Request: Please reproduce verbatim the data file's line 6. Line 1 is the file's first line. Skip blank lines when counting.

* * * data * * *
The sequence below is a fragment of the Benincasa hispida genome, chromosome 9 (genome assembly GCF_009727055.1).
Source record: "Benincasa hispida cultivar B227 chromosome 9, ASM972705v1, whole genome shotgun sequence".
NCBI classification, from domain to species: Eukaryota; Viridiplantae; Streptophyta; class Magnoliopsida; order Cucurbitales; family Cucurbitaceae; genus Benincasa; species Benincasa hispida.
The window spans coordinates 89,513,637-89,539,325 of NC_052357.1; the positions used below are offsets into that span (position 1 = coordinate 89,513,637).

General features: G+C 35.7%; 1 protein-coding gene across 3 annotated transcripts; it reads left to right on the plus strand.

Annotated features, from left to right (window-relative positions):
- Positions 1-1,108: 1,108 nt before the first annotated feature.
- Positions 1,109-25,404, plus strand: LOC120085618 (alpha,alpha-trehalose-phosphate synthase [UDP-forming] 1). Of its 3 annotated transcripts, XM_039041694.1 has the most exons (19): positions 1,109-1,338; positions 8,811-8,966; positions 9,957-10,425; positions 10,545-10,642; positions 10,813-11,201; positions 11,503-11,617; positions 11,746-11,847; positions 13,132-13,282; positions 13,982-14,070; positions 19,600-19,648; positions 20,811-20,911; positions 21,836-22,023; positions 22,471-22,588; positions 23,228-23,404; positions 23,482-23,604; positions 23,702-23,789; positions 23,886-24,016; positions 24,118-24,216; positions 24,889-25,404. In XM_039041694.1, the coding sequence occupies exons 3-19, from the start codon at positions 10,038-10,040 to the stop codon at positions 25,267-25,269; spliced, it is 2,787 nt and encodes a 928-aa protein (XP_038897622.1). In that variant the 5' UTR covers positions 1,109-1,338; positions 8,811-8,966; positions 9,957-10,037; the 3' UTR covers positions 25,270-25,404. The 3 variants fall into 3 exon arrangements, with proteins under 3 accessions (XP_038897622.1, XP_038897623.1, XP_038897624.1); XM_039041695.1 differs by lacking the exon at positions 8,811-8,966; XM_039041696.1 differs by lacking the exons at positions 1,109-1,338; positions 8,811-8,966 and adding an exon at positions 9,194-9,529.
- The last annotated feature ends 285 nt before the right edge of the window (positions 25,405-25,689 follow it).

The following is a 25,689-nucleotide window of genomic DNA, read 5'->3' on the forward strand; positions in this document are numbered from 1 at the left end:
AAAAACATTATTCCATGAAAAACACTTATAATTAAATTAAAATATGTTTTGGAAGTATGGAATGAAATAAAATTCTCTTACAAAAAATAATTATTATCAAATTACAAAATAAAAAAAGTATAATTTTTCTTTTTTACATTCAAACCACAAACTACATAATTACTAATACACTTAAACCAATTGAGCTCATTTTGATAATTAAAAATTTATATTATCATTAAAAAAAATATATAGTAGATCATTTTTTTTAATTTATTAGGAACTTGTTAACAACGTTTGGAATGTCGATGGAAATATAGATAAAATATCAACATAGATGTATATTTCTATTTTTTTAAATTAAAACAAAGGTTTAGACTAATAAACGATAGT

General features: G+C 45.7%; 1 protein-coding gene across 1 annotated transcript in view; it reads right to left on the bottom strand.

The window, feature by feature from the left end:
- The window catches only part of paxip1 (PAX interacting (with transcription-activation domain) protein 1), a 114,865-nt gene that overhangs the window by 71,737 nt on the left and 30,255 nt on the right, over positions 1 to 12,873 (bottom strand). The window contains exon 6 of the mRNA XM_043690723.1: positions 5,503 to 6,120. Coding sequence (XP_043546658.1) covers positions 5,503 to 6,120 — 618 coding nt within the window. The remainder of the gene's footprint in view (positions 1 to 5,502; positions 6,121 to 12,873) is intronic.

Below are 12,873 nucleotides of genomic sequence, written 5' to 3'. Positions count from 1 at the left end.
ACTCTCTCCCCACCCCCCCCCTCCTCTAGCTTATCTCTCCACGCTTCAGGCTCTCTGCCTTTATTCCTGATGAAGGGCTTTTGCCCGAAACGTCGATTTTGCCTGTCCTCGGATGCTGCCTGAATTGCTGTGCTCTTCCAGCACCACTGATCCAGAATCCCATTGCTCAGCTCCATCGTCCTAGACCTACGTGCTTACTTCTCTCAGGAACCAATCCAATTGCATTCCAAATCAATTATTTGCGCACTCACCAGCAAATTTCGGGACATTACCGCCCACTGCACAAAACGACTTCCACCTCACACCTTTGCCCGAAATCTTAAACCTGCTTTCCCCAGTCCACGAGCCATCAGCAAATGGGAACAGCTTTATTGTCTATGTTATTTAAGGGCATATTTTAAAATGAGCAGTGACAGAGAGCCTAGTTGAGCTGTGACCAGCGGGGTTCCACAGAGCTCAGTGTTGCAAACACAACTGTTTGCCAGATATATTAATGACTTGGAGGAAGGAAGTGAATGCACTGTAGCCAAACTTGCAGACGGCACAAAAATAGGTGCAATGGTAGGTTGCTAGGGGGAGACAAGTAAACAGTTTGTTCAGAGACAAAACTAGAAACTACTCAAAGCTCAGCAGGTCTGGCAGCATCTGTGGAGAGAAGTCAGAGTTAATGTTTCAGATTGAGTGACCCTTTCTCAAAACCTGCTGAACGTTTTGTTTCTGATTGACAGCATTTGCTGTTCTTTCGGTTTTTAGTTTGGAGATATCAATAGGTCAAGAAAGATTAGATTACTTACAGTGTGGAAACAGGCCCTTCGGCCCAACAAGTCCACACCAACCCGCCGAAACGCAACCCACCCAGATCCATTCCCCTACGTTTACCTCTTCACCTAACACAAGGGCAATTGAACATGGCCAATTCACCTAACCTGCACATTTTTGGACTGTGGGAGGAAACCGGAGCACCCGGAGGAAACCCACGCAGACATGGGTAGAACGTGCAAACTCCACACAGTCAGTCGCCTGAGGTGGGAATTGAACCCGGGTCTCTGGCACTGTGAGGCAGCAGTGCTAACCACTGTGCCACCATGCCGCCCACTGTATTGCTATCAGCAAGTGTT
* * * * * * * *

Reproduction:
Annotated features, from left to right (window-relative positions):